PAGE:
Tuesday, October 22, 2019

China’s taste for healthy food an opportunity for Thai organic agri-sector

Sep 10. 2018
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By Suwatchai Songwanich
Chief executive Officer,
Bangkok Bank (China)

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China’s food tastes in the past decade have shifted away from products perceived to be unhealthy and embraced those that are nutritious and have a trusted provenance. As the nation’s middle class adopts a diet that focuses on quality, style and health, demand for sugar and salty flavourings like monosodium glutamate has slumped.

A recent report by US consultancy Bain & Company said consumption of chocolate, chewing gum and candy had registered double-digit falls in China in the first half of 2017. However, other categories such as yoghurt and packaged water have been doing very well. Bain said this was “evidence of Chinese consumers’ continuing passion for health and wellness and their rejection of products considered less healthy, such as chewing gum and confectionery”.

People are also eating more fresh fruit and vegetables, according to data from Euromonitor which recorded a four per cent rise in 2016. China now consumes 40 per cent of the global total, and as people’s purchasing power grows at more than nine per cent per year, demand for food products is expected to continue rising. 

Thailand’s longan producers are among the beneficiaries of the healthy eating trend. At a recent business matching event with China’s Tmall.com website, a significant demand surge was reported with orders of 8,000-10,000 tonnes worth more than Bt200 million expected this year. 

Demand for organic foods has also spiralled, with sales of organic packaged food and beverages in China predicted to deliver strong year-on-year growth of close to 20 per cent in 2018. This is higher than the rest of the Asia Pacific region, which will experience greater than 10 per cent year-on-year growth in 2018.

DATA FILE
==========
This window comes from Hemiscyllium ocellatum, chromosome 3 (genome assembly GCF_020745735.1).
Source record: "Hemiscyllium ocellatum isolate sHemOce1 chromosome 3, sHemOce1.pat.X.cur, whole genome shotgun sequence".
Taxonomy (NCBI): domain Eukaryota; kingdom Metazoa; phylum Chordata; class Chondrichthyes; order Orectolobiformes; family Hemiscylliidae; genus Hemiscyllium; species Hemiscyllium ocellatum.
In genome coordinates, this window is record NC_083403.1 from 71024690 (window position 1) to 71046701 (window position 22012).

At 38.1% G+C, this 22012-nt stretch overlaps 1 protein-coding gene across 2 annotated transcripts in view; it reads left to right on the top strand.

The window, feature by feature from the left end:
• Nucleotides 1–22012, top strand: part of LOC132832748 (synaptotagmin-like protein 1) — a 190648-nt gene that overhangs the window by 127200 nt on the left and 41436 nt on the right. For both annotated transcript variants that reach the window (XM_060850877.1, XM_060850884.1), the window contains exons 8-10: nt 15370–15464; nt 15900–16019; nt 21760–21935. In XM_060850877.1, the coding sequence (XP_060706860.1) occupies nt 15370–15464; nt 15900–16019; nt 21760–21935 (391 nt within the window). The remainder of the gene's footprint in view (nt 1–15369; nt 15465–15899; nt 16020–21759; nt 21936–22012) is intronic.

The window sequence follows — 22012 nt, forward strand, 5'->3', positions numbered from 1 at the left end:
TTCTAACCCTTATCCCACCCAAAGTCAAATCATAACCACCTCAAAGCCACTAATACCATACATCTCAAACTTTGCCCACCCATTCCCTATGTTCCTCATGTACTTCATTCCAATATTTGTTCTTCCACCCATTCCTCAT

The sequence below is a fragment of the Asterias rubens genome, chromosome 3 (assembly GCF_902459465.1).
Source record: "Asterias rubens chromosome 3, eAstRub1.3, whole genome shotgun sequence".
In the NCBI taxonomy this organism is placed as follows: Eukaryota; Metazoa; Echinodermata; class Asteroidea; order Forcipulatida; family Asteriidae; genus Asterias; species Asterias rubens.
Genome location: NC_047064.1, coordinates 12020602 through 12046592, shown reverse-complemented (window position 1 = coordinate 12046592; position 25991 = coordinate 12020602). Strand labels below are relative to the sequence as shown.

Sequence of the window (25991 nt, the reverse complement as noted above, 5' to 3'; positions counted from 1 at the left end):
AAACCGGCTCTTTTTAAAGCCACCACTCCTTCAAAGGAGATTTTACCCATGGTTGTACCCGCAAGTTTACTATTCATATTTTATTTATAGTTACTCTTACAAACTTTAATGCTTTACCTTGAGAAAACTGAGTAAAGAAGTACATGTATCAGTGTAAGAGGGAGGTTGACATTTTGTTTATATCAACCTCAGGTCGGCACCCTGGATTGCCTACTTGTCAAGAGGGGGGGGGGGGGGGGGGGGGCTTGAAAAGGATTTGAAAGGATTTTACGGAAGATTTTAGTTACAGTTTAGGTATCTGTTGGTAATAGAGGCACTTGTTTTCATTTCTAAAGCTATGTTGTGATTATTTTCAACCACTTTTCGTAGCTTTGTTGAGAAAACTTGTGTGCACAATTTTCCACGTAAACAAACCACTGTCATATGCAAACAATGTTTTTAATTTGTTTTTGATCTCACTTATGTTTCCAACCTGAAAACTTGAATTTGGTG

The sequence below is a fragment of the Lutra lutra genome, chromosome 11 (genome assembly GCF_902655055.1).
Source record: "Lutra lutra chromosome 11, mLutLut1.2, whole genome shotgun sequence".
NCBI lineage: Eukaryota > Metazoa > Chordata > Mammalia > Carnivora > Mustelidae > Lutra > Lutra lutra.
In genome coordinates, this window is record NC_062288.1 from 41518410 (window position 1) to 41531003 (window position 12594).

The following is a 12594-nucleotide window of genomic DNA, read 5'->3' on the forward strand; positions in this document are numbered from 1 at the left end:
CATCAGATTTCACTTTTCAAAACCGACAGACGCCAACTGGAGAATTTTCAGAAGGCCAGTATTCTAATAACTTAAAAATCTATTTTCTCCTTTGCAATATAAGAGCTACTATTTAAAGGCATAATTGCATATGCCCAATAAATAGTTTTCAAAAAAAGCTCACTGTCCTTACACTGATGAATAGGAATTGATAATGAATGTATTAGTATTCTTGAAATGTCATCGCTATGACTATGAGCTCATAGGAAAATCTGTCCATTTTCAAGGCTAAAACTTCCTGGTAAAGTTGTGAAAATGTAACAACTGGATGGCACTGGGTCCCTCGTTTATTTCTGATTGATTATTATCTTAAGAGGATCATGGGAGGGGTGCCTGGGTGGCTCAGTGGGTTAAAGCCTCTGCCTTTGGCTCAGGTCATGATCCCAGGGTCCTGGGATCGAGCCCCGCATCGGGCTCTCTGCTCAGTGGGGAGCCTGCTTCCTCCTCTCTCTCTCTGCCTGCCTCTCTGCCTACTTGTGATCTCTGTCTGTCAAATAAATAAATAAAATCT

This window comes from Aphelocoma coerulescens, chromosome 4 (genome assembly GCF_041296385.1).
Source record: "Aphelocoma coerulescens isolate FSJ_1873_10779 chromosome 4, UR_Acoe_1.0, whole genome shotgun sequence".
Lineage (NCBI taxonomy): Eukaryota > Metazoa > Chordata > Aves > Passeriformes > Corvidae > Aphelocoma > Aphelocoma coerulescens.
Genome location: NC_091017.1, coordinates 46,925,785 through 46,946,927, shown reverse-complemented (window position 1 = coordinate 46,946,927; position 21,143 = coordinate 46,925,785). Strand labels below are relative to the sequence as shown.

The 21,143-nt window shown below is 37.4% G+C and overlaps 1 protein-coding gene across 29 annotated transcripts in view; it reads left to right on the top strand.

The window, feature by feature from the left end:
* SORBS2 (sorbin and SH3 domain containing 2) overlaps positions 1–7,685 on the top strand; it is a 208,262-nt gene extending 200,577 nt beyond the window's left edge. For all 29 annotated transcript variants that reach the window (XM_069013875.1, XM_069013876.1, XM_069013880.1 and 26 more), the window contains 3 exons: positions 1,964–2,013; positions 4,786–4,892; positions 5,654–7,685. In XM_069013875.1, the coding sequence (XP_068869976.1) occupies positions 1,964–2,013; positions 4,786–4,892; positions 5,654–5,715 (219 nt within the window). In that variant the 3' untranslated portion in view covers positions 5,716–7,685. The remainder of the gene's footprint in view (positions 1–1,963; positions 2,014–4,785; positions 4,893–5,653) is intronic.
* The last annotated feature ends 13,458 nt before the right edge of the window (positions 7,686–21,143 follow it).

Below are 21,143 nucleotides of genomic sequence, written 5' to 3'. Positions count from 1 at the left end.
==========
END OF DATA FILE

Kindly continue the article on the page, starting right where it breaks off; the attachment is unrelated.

Thailand’s Ministry of Agriculture and Cooperatives is keen to make the most of this demand. It has a goal of making Thailand the organics leader of Southeast Asia, increasing both organic farming land area and organics revenue by 20 per cent annually for the next five years. 

The challenges are considerable. The market’s barriers to entry are high, for both growers and businesses. For example, farmers have to factor in start-up costs, because their income declines during the two to three years needed to convert fields to chemical-free cropping for exports. There are also reduced crop yields associated with organic farming compared to conventional agriculture of up to approximately 61 per cent less per hectare, depending on the type of crop.

Nevertheless, officials are working to build awareness, help create value-added products, and expand overseas markets. Thailand is a world leader in farm products, which comprise more than a sixth of the nation’s exports. And Thailand is a net exporter of food, with a respected national brand. This positive positioning should help sellers of exportable organic products like rice, premium fruit, coffee and tea build their presence in China where the value of organic food and beverage sales is projected to continue growing in coming years.

For more columns in this series please visit bangkokbank.com.

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